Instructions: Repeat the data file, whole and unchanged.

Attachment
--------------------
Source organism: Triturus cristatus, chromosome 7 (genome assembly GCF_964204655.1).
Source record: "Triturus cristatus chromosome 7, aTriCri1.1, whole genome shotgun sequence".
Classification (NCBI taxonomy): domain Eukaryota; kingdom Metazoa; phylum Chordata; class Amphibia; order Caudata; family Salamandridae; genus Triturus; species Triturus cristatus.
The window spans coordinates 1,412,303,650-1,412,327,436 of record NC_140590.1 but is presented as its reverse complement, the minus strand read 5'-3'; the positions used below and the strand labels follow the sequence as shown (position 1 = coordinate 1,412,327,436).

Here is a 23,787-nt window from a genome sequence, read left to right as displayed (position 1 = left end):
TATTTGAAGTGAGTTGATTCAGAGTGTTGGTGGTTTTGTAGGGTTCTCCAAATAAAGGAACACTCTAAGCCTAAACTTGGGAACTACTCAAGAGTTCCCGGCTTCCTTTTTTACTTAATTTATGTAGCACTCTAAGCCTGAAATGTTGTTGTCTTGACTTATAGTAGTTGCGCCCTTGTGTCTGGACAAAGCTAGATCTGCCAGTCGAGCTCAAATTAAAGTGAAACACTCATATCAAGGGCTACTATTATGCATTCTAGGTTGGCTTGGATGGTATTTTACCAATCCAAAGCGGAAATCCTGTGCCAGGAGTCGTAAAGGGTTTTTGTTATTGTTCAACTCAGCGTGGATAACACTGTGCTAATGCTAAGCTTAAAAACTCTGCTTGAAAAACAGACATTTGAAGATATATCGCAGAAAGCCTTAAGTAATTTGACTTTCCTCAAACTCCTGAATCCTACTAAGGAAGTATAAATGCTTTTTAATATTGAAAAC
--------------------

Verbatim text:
Source organism: Triturus cristatus, chromosome 7 (genome assembly GCF_964204655.1).
Source record: "Triturus cristatus chromosome 7, aTriCri1.1, whole genome shotgun sequence".
Classification (NCBI taxonomy): domain Eukaryota; kingdom Metazoa; phylum Chordata; class Amphibia; order Caudata; family Salamandridae; genus Triturus; species Triturus cristatus.
The window spans coordinates 1,412,303,650-1,412,327,436 of record NC_140590.1 but is presented as its reverse complement, the minus strand read 5'-3'; the positions used below and the strand labels follow the sequence as shown (position 1 = coordinate 1,412,327,436).

Here is a 23,787-nt window from a genome sequence, read left to right as displayed (position 1 = left end):
TATTTGAAGTGAGTTGATTCAGAGTGTTGGTGGTTTTGTAGGGTTCTCCAAATAAAGGAACACTCTAAGCCTAAACTTGGGAACTACTCAAGAGTTCCCGGCTTCCTTTTTTACTTAATTTATGTAGCACTCTAAGCCTGAAATGTTGTTGTCTTGACTTATAGTAGTTGCGCCCTTGTGTCTGGACAAAGCTAGATCTGCCAGTCGAGCTCAAATTAAAGTGAAACACTCATATCAAGGGCTACTATTATGCATTCTAGGTTGGCTTGGATGGTATTTTACCAATCCAAAGCGGAAATCCTGTGCCAGGAGTCGTAAAGGGTTTTTGTTATTGTTCAACTCAGCGTGGATAACACTGTGCTAATGCTAAGCTTAAAAACTCTGCTTGAAAAACAGACATTTGAAGATATATCGCAGAAAGCCTTAAGTAATTTGACTTTCCTCAAACTCCTGAATCCTACTAAGGAAGTATAAATGCTTTTTAATATTGAAAAC